I’ll post some detailed species accounts and a full report soon, once we have collated all the data. There is so much to put down on paper that it may take a while. In the meantime, if I hear about more significant counts from Paul, I will post them here.
Finally, I’d like to say a massive thank you to Tom Beeke whose reports from Laotieshan last year were the inspiration for our visit. Tom has been birding Liaoning Province, largely on his own, for the last few years and has made a major contribution to the knowledge of the birds to be found in and around Dalian. His book – “The Birds of Dalian” – is an excellent piece of work for which he deserves enormous credit. I am sure it will inspire a new generation of Chinese birdwatchers…
Next stop Wild Duck Lake at the weekend! In the meantime, here are a few more images from the last few days…
It’s been an eventful 2 days. Sunday was spent, as usual, at Laotieshan. The fresh wind was from the north-west and, with the temperature around 10 degrees C at dawn, it felt cold (I had 5 layers on at one point!). After the passerine migration slowed at around 7.30am, Paul decided to walk up to the raptor watchpoint and Peter and I took the track below the lighthouse. We began well with at least 2 Red-flanked Bluetails, a Mugimaki Flycatcher and an Asian Stubtail. Then, just as we reached the sheltered gully at the bottom of the track, Paul radioed us to say that there was a juvenile Steppe Eagle coming in low along the ridge.. We hurried up the track to a point from which we could view the ridge and enjoyed spectacular views as it slowly made its way inland, battling against the increasing wind.. Steppe Eagle is a scarce bird in eastern China, so it was a very good record. The odd thing is that this eagle occurred during the quietest raptor passage we have experience so far! Migration works in mysterious ways.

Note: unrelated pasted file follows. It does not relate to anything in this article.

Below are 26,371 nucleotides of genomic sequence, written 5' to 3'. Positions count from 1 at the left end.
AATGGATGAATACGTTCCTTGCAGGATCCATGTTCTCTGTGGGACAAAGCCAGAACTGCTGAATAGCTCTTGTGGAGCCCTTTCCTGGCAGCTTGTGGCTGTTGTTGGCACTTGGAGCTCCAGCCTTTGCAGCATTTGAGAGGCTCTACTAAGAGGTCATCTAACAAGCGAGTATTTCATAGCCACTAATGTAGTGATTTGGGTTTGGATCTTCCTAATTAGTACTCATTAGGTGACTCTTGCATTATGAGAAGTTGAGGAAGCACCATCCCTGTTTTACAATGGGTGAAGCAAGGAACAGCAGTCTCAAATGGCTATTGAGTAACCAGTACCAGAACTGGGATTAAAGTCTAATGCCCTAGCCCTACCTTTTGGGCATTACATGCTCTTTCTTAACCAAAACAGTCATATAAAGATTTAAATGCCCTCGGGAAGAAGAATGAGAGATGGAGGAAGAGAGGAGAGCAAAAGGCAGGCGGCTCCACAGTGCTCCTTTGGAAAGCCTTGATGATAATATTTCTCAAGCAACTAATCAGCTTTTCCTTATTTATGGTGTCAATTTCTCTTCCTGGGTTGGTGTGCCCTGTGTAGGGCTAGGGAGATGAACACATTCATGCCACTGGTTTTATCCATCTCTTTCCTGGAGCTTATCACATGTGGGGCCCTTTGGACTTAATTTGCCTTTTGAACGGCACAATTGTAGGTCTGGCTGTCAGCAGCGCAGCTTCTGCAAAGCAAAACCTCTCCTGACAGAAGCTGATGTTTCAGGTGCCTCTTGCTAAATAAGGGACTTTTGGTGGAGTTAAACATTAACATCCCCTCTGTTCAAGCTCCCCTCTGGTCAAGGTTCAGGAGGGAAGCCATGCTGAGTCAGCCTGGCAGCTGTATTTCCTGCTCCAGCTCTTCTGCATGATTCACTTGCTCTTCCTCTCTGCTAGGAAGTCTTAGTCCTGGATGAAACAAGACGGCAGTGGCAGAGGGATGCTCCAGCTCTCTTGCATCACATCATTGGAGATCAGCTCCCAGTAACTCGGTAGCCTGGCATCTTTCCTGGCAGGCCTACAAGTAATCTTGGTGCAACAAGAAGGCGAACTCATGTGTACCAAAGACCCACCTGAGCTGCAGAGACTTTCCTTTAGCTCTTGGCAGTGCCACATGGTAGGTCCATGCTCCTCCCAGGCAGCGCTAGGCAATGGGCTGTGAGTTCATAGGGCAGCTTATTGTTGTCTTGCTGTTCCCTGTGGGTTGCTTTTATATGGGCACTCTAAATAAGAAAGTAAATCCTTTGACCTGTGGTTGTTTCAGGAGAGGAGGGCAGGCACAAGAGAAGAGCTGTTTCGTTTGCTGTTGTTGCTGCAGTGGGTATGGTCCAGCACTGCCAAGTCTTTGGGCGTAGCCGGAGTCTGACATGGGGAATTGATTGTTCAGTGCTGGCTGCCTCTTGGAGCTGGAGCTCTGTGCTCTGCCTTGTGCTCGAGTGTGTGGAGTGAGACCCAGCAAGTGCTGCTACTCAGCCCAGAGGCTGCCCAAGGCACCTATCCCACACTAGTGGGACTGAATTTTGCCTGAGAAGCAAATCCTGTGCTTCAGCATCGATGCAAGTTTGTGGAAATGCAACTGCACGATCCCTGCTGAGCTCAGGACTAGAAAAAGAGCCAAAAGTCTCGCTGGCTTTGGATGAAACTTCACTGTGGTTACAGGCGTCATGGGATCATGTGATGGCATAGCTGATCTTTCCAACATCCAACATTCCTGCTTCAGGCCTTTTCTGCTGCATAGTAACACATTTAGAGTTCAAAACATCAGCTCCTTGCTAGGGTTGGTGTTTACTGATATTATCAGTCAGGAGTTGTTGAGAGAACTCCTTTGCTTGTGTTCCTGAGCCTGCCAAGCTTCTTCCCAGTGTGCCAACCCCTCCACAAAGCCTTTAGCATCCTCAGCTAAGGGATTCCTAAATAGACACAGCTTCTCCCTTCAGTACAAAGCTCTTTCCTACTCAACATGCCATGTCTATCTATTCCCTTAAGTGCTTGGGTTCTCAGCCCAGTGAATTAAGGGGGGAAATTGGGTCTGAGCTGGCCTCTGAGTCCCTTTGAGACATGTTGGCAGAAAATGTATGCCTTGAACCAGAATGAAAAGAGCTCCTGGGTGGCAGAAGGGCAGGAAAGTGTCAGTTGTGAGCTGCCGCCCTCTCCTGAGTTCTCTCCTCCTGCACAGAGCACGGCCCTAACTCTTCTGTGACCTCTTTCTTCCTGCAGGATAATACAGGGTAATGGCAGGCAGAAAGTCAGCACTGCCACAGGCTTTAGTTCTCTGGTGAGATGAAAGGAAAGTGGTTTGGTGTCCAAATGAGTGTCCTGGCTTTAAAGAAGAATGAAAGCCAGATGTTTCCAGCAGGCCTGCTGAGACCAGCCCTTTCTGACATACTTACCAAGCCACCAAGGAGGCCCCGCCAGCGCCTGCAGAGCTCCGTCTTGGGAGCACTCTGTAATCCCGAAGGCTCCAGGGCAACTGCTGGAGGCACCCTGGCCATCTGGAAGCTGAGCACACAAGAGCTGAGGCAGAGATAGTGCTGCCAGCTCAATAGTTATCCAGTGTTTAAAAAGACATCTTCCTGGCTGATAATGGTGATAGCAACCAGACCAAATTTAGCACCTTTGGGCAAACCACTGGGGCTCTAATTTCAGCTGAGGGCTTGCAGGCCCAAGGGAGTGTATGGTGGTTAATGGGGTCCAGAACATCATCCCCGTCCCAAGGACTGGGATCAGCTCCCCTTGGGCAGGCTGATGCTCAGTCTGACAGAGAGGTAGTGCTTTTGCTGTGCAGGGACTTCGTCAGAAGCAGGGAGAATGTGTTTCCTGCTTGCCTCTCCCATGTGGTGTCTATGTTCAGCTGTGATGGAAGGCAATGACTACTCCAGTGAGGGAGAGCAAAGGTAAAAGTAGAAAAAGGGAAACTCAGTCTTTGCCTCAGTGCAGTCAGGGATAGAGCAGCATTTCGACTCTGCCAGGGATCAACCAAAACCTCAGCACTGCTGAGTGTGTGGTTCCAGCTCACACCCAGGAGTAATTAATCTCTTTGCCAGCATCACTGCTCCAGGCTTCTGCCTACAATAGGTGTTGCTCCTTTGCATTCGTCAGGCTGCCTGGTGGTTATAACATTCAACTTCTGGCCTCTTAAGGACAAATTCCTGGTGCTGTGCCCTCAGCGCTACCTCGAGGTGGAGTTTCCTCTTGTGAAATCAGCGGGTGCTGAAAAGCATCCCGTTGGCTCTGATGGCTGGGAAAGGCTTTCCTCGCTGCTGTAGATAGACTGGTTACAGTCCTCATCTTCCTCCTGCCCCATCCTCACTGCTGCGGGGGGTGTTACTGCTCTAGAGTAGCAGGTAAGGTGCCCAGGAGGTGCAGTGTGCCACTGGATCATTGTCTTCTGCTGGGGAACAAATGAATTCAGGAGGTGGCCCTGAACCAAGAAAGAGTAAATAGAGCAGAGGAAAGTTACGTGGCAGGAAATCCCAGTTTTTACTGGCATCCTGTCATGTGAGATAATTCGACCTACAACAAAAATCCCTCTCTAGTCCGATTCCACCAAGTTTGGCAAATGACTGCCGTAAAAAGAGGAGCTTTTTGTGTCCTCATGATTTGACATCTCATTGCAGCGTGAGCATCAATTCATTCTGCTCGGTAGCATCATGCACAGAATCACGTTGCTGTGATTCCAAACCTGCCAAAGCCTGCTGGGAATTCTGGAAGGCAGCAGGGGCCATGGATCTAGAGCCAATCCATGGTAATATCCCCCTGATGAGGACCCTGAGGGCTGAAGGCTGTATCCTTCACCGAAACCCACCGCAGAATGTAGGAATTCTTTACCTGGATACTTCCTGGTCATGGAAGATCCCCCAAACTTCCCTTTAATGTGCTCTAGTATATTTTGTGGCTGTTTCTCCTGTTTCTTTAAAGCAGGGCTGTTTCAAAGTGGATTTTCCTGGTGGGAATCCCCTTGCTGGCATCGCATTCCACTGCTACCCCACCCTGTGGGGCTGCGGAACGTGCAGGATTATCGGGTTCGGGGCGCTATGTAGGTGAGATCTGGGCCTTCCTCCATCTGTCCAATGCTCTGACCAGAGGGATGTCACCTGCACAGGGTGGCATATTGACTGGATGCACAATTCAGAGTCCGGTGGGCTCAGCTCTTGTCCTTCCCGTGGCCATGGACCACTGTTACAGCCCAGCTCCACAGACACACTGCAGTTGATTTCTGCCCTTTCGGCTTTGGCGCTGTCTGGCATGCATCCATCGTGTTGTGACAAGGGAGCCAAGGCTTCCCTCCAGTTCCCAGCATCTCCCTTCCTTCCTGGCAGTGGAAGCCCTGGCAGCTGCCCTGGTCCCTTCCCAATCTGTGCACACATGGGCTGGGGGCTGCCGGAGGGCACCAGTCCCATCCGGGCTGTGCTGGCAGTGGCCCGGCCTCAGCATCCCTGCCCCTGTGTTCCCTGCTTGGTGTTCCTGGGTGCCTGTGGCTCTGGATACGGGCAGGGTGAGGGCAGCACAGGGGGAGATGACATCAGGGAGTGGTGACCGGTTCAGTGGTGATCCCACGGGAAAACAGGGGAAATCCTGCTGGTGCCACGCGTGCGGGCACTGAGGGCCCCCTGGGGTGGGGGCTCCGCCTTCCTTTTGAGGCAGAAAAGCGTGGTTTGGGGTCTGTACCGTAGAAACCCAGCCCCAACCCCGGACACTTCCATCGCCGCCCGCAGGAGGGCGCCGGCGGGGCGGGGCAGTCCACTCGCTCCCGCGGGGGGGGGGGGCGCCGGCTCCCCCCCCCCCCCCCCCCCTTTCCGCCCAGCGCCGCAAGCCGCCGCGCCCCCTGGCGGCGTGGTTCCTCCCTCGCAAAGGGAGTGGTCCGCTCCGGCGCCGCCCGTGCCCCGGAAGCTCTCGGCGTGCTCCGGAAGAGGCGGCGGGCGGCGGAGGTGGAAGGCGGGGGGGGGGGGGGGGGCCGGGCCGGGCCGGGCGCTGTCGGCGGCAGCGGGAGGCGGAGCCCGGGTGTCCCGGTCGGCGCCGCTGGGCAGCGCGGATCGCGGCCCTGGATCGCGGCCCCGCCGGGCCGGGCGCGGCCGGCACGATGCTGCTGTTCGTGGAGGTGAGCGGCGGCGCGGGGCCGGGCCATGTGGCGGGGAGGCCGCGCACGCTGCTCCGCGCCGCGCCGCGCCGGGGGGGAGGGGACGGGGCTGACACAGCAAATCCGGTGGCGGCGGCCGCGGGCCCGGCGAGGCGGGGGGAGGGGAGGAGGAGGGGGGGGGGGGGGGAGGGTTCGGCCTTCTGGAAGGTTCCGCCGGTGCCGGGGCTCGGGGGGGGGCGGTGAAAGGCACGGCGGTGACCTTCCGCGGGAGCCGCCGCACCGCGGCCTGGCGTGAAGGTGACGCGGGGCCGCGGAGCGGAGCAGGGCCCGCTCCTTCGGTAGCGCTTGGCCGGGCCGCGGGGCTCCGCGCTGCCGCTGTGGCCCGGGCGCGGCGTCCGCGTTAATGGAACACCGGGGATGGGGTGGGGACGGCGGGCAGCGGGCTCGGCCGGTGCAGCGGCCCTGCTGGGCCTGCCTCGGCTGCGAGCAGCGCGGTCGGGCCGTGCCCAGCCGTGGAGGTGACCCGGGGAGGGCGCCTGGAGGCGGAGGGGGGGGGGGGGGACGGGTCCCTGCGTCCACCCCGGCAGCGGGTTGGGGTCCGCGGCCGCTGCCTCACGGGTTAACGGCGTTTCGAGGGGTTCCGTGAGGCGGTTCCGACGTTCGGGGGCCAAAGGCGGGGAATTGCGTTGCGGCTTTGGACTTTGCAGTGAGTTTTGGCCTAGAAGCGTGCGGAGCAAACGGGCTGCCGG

Sunday afternoon we drove up to Jinshitan to meet up with Tom Beeke for a day of wader watching… After a fabulous meal with Tom’s family (he and his wife, Hannah, are amazing hosts!), we had a fantastic day up the coast with 108 species seen including such goodies as Blue Rock Thrush, Great Knot, Baillon’s Crake and Chinese Grey Shrike. Probably the best bird of the day was a stunning and confiding Little Whimbrel which initially flew in front of the car, causing us to stop rather abruptly on the main road outside Pikou. After a brief search, we saw it again in flight and it settled in a narrow patch of rough grass very close to the road. Stunning. After catching up with the waders between Pikou and Zhuanghe (Dunlin, Great Knot, Red Knot, Far Eastern Curlew, Eurasian Curlew, Lesser Sand Plover, Grey Plover, Terek Sandpiper etc) we turned our attention to gulls and it was here that Paul H excelled himself. First he picked out a first winter Glaucous Gull at about a mile range (ok, a slight exaggeration but it was a long way out) and then, within a couple of minutes of that piece of magic, he pulled out a first winter Pallas’s Gull – top class!
I only have two more days left at Laotieshan before flying back to Beijing. Peter will stay an extra couple of days and Paul will be staying for a while longer.. it’s going to be hard to wrench myself away from this world-class migration site but I feel very lucky to have been able to experience over a week of incredible birding, particularly as it has been in the company of such distinguished companions.